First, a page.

Edinburgh Fringe 2016
New angle on an ancient tale as a 21 year-old finds his voice.
Our fathers. How god like they can appear when we are young. But what happens when they walk out, absenting themselves from any responsibility? What happens when they appear not to give a damn? When they do, often it is the children that are left with the burden of sorting out the mess. There is a generation of young people who feel abandoned. They are good and angry. Angry about Brexit, about corporate exploitation, about inheritance tax, sexual harassment, xenophobia, patriarchy, elitism, class… the list goes on.
This class act brings all this to the fore. The play is a simple one: What if your father was Odysseus? The staging is equally simple. We could be in Marrakech in the Jemaa el Fna with the snake charmers and tooth pullers as we listen to Arman Mantella unfold this story. It is the tale of Telemachus, Odysseus’s son, who has had little to do with his child’s upbringing. Mantella, young, bullish and majestic, plays the Poet; guided and kept on point by the Muse, who is conjured up wonderfully with a tinkling xylophone. He needs a drink to tell this story. Several drinks. ‘Who is the voice of our generation?’ he asks, ‘Who speaks for us?’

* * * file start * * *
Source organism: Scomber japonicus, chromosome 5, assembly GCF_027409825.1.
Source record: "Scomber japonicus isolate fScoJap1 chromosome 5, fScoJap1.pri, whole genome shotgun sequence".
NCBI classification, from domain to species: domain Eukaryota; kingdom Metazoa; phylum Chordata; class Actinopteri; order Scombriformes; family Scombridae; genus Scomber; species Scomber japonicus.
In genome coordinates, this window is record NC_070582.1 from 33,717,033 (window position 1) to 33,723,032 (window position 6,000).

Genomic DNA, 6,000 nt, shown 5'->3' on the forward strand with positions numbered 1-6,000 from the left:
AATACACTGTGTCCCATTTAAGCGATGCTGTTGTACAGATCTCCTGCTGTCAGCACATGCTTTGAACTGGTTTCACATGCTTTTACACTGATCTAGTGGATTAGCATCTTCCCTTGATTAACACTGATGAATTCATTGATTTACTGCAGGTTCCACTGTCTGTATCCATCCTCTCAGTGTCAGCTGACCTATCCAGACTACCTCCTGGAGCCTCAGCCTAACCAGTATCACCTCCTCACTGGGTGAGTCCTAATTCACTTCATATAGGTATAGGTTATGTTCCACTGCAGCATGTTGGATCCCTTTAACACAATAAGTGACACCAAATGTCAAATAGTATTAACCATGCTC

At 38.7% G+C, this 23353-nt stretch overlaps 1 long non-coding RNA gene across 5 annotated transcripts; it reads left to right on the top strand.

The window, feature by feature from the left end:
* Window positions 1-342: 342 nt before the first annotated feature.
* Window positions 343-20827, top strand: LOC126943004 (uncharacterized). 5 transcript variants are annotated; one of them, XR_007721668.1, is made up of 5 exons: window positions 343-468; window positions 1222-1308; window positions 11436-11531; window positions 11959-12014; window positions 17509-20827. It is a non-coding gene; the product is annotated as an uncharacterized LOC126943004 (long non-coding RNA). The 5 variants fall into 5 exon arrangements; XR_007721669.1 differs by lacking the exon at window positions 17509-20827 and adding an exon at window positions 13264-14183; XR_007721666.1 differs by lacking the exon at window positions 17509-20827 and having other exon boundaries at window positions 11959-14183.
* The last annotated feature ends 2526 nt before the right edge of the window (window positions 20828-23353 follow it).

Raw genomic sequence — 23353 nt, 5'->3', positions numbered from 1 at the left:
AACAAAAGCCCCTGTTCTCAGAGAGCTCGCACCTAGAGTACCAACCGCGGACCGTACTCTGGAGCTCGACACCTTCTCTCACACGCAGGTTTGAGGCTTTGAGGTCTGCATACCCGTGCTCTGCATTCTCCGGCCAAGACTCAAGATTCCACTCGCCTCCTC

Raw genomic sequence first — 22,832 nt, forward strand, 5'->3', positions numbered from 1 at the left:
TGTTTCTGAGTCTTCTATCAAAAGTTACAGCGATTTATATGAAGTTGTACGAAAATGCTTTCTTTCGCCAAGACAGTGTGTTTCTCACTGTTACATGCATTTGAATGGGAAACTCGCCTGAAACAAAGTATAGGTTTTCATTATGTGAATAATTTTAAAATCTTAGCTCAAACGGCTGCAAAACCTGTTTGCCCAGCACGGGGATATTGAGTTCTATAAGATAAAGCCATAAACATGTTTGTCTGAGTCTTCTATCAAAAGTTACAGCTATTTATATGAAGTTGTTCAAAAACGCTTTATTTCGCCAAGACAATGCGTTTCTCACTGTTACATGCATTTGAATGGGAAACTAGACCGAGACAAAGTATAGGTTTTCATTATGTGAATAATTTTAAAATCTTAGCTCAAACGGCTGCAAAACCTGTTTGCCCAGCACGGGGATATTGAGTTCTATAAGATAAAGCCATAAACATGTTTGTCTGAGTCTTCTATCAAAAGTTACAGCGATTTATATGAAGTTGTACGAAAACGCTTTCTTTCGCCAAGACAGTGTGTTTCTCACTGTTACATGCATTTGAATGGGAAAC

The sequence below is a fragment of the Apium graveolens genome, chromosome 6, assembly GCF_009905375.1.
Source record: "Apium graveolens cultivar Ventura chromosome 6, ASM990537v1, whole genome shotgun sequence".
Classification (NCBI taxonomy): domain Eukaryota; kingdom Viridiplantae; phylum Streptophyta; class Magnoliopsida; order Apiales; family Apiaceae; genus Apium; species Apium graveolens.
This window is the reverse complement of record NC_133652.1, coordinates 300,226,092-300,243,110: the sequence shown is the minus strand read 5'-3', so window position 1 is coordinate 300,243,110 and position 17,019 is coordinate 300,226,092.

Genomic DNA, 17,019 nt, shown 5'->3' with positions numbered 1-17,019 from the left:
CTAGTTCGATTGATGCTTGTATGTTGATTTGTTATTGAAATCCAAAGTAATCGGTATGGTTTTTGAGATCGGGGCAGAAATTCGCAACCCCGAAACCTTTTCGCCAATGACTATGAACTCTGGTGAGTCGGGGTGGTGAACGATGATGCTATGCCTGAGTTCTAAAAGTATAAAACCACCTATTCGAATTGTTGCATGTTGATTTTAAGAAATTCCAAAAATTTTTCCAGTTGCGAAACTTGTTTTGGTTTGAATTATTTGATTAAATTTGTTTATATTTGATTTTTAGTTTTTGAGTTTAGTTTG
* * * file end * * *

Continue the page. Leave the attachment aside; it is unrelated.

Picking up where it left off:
Then we hear the 21 year-old Telemachus speak. He’s disenfranchised, livid. He needs to find himself. He needs a mentor – or rather needs to meet Mentor. The gods do their bit; Helen is artfully embodied with a few deft twirls of the narrator’s wrist and the despicable, privileged suitors, who are plaguing Penelope with dick pics, are verbally, and later, literally – lanced.
Milla Jackson’s direction is economical and deft. Mantella makes good eye contact and is more than happy to riff off the audience. All is handled with assurance and grace: late comers, phones going off, audience members wishing to join in. There’s a glee in Mantella’s dark, kohl lined eyes. A promising talent – someone to watch.
Telemachus’s journey, like Odysseus’s, could have benefited from being shorter – but other areas could have been expanded. How Telemachus brought his new found awareness to the slaying of Penelope’s suitors was skirted over; and how the father was humbled by his son, only intimated. And as for the Poet, our narrator, he could do with getting more pissed. How much fun that would have been, to see an unreliable narrator turning into an ancient Greek Oliver Reed, slurring and spitting out the tale, with the characters becoming more loathsome by the minute. All this, or better, will come though – like Telemachus, the journey is only beginning.